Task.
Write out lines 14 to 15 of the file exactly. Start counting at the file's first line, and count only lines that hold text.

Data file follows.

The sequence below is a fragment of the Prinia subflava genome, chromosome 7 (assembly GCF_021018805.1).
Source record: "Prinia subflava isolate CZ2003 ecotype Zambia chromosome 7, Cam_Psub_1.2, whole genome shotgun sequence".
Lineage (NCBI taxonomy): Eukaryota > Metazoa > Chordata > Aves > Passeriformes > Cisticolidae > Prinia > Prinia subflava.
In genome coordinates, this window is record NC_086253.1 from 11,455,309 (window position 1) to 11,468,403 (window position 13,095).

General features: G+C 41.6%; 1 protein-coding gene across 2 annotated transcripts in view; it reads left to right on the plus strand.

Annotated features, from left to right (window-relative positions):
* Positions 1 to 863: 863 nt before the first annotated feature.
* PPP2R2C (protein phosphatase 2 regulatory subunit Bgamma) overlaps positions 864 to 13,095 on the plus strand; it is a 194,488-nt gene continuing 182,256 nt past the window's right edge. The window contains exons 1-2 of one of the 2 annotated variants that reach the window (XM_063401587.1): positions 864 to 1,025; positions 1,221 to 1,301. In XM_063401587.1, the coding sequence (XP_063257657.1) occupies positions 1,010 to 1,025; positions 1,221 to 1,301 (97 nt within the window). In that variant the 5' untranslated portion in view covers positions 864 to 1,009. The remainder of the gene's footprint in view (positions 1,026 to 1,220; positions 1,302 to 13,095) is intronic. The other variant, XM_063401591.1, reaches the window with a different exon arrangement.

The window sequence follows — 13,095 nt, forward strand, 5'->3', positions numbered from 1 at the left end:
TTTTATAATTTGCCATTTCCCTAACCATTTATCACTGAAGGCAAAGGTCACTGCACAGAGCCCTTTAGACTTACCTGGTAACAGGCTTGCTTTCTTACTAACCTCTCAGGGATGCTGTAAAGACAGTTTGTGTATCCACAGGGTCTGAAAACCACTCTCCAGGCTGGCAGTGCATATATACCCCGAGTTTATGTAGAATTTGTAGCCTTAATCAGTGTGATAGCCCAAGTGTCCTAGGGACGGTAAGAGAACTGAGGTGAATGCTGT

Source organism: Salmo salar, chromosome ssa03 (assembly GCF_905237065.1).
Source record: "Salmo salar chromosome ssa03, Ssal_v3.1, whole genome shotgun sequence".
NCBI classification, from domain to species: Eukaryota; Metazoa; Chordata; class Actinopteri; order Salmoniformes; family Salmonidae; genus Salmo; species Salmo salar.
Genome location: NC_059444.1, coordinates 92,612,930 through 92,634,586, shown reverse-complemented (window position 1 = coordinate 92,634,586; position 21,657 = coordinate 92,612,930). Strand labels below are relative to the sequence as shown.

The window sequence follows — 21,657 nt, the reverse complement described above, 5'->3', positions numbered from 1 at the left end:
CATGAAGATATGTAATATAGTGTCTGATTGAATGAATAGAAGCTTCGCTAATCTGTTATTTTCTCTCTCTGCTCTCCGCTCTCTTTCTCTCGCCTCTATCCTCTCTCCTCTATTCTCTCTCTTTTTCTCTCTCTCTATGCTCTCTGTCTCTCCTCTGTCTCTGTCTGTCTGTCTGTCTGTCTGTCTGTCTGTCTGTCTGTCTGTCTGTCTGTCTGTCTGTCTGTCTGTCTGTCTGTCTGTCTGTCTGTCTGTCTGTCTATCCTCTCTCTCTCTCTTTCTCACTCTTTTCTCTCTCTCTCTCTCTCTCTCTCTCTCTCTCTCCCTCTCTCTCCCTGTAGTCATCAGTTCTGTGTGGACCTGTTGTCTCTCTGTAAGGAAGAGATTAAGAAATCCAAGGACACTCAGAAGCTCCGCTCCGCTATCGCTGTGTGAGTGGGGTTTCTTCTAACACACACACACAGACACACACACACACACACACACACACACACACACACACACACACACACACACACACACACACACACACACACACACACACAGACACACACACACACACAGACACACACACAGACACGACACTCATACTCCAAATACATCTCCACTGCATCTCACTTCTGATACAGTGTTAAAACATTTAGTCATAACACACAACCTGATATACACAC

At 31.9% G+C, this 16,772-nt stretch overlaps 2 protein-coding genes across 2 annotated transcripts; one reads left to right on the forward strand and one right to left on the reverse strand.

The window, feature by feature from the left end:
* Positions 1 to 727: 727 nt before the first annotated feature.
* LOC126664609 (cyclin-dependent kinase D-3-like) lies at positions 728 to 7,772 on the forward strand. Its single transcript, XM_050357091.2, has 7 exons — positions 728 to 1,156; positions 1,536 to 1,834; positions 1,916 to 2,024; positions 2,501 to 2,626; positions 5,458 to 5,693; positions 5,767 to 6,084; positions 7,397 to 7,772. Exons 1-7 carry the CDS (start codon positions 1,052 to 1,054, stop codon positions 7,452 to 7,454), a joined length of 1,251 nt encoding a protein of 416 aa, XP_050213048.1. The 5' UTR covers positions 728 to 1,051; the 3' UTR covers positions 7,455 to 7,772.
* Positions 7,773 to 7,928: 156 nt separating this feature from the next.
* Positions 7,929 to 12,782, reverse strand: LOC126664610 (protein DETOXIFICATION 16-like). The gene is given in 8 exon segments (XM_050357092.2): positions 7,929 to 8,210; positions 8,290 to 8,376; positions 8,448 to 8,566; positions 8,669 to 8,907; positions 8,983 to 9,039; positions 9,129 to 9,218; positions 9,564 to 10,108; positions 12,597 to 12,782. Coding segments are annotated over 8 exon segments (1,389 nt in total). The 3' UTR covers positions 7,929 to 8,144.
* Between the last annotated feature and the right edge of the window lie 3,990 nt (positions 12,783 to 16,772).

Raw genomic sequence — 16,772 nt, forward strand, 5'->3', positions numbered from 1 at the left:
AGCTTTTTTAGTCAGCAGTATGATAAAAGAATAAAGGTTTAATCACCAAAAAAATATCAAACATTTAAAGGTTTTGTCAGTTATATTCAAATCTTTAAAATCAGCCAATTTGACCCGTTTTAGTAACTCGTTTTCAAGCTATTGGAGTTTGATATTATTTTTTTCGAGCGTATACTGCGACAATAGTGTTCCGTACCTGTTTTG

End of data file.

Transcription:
Genome location: NC_059444.1, coordinates 92,612,930 through 92,634,586, shown reverse-complemented (window position 1 = coordinate 92,634,586; position 21,657 = coordinate 92,612,930). Strand labels below are relative to the sequence as shown.

The window sequence follows — 21,657 nt, the reverse complement described above, 5'->3', positions numbered from 1 at the left end: